Abu Hamzeh, a highly trained surgeon, tries to care for the wounded who arrive daily at an emergency first aid point in the city. He is so desperate about the lack of resources – his centre has no anaesthetics, no medical imaging equipment, he can’t operate on anyone, just bandage them and give them saline drips – that he wants to give up medicine and take up arms. “I’m useless here,” he mutters bitterly in front of a man with his abdomen perforated by a sniper bullet, “completely useless.” When the uprising first began, Abu Hamzeh was working at the Homs military hospital, and he witnessed the tortures inflicted on wounded demonstrators, sometimes even by nurses or doctors, whose names he carefully recorded. When the head doctor of the hospital tried to forbid such practices, they simply became more discreet. “One day, I treated a patient in the emergency room. The next day he was sent to the CT room for a brain trauma he didn’t have the previous day. That’s how I discovered that they did things to him at night. After two days the patient died from his brain trauma. He would not have died from the injuries I treated the first day.”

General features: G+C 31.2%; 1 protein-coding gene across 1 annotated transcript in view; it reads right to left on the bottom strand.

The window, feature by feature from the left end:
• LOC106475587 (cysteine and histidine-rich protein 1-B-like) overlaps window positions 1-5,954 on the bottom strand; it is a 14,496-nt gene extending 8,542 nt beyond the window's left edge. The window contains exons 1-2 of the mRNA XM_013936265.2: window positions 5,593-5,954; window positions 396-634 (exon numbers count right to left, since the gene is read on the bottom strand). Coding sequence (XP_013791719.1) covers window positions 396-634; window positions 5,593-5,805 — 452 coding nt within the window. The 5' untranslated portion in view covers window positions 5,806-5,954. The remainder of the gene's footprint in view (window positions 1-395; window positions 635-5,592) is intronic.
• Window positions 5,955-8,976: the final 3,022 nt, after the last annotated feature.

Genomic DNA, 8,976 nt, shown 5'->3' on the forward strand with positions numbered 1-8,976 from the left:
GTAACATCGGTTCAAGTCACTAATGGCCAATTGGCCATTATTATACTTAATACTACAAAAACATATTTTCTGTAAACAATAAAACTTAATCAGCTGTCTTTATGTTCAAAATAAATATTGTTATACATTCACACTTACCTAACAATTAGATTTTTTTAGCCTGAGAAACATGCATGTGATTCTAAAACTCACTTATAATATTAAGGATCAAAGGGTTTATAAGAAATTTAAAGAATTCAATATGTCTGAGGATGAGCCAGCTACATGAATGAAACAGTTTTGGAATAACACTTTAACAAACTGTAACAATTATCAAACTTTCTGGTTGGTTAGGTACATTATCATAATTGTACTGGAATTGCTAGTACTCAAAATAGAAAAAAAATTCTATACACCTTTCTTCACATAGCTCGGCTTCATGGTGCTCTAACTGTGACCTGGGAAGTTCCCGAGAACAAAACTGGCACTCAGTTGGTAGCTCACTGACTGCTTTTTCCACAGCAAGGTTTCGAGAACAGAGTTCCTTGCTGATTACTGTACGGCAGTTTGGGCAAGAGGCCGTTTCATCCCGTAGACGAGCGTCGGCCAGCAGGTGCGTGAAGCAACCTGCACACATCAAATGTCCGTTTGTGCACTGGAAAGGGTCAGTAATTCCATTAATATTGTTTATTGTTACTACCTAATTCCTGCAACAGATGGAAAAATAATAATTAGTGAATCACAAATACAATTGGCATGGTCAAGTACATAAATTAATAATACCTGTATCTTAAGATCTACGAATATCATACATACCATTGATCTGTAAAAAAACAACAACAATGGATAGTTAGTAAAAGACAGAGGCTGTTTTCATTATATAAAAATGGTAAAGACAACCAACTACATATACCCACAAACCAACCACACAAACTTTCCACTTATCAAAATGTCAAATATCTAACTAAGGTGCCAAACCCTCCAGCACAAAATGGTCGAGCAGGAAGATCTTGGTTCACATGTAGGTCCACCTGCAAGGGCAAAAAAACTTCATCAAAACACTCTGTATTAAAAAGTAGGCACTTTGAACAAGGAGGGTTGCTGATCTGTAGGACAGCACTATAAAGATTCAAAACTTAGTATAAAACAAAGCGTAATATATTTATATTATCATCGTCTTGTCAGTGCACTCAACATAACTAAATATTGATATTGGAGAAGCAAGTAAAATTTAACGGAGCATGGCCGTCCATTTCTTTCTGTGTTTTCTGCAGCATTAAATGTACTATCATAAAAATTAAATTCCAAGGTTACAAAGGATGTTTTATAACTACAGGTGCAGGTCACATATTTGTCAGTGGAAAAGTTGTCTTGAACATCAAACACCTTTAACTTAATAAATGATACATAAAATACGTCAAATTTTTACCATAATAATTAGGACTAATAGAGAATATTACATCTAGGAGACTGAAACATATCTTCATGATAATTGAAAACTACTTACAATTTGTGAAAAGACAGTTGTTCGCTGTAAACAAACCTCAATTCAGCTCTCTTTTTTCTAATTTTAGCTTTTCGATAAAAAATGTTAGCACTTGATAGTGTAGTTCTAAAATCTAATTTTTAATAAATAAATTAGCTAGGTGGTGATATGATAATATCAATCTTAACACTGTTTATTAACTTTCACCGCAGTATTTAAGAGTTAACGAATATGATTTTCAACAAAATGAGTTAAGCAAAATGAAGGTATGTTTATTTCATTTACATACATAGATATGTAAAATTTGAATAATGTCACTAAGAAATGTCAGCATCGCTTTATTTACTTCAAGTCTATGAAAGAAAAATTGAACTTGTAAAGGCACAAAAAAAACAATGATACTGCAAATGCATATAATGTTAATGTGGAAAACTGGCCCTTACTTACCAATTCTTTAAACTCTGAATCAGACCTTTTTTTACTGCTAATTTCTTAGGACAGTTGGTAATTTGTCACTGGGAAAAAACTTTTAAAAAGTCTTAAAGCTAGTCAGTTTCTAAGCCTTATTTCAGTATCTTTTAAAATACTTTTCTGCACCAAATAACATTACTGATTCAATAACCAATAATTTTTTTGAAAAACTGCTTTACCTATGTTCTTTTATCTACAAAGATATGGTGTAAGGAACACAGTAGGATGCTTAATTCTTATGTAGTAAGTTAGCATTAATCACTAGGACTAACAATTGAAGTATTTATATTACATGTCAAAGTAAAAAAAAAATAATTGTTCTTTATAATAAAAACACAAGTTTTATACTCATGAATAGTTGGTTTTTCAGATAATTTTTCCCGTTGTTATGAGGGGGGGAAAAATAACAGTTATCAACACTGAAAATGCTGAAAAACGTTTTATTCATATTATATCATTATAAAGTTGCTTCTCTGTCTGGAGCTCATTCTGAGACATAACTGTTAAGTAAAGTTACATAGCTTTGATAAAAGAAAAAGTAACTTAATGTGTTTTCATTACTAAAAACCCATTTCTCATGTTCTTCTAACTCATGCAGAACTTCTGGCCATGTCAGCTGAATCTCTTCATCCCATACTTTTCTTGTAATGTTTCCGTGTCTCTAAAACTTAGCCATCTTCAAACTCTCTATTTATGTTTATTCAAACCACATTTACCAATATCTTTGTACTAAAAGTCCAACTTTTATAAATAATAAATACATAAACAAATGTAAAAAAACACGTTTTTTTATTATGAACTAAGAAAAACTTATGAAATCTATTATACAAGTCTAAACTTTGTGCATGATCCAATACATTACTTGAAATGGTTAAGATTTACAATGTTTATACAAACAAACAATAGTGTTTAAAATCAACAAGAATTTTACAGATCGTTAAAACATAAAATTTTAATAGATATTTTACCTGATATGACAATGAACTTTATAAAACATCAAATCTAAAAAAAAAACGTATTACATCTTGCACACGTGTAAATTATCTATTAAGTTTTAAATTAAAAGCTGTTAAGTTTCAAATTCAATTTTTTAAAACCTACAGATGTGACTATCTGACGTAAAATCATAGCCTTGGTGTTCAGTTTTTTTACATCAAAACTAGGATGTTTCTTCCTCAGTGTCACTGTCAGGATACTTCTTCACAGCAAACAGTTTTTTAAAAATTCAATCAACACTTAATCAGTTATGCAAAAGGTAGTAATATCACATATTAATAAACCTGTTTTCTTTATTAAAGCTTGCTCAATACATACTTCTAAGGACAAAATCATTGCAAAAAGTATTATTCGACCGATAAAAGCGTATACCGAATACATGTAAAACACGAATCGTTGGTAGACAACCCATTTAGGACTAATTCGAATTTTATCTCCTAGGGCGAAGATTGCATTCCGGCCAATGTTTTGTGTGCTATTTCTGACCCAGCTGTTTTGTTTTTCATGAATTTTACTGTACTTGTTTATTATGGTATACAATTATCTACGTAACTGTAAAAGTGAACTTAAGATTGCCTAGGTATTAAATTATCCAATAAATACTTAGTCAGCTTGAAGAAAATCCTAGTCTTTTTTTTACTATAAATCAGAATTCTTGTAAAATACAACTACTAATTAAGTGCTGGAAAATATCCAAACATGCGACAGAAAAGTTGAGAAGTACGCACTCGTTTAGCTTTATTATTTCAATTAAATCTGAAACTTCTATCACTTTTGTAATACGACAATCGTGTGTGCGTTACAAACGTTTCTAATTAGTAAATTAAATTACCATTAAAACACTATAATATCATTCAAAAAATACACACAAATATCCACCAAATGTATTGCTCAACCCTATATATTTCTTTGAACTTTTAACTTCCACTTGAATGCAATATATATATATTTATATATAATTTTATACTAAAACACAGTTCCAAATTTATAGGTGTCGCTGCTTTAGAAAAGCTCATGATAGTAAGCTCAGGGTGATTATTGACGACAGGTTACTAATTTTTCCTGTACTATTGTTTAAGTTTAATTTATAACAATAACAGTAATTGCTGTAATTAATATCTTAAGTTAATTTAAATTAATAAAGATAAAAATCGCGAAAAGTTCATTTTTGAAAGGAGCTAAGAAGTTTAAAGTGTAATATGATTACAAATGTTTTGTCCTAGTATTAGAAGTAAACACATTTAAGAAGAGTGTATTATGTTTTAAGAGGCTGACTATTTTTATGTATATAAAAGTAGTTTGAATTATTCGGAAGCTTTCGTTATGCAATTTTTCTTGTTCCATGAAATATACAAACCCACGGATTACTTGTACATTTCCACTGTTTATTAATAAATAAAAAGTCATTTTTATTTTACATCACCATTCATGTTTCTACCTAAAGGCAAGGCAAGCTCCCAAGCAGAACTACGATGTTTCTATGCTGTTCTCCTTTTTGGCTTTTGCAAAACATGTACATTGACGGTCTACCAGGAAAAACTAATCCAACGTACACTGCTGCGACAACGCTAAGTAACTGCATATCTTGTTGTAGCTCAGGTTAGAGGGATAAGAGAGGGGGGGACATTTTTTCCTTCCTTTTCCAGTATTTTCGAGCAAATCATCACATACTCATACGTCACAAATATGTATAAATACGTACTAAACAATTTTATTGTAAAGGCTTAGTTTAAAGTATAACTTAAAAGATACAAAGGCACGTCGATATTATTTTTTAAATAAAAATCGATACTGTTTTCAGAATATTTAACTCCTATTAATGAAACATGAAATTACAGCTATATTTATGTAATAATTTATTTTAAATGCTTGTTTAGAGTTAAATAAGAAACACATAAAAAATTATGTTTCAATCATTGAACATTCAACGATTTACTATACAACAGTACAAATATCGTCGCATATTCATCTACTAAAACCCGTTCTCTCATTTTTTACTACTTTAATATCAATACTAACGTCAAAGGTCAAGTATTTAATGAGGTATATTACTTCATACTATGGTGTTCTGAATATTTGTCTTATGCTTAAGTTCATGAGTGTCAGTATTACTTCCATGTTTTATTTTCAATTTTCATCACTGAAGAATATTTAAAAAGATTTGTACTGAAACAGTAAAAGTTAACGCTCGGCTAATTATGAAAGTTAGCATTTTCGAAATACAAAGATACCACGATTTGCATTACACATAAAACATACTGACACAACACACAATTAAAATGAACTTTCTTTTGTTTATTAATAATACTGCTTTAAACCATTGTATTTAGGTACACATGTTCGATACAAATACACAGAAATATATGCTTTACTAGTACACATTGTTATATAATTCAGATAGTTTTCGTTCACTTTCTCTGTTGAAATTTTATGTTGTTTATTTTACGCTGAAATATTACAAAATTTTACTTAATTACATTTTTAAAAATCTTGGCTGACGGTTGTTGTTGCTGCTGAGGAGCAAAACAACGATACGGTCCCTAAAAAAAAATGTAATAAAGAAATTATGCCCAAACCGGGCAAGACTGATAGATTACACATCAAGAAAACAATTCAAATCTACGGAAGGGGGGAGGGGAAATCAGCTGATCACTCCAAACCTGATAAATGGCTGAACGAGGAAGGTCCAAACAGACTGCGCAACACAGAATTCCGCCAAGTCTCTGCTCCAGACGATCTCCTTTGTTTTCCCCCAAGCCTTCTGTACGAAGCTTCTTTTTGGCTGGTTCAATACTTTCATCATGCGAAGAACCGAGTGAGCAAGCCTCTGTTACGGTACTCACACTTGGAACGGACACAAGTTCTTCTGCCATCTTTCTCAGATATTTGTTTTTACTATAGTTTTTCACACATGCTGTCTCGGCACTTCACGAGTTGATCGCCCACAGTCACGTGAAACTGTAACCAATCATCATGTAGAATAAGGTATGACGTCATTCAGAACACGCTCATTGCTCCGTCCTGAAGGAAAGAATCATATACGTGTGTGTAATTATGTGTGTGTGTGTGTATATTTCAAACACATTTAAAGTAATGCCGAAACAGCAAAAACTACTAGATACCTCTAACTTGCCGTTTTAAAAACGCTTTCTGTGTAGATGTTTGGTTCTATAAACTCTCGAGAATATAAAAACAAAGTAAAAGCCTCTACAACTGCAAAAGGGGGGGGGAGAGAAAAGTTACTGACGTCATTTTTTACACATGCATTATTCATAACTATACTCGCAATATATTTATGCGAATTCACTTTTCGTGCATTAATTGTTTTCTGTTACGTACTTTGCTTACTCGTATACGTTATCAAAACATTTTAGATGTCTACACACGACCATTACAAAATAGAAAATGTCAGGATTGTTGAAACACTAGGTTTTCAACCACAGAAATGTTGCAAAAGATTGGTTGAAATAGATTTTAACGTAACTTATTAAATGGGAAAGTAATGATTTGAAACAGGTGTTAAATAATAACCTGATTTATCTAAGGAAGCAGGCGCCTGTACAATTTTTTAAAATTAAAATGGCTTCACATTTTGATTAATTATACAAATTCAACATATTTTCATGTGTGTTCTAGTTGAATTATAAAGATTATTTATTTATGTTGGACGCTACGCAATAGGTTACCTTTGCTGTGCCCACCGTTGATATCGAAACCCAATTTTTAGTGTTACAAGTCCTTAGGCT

Horrified, Abu Hamzeh managed to procure a camera-pen in Beirut, and secretly recorded, with the help of a nurse, four short videos in a post-operative care room. In the clips you can see five patients, completely or nearly naked beneath the sheets, blindfolded, one ankle chained to the bed. The doctor’s hand uncovers their bodies: two of them bear large fresh red marks on the torso, the result of flogging. Lying on a table are the torture instruments: two supple whips, rubber straps cut out from tyres and reinforced with duct tape, and an electric cable with a plug on one end and a clamp on the other, to be attached to the fingers, feet or penis. One of the injured men groans incessantly. “They had blocked their catheters,” Abu Hamzeh exclaims. “When I came in they begged for something to drink. I opened the catheters and changed the urine bags, which were full, but two of the patients went into a coma because of kidney failure. When I changed their bandages, I noticed gangrene on one of the patients; I told this to the orthopaedic section but wasn’t able to follow up. Three days later I heard they had cut his leg off above the knee.”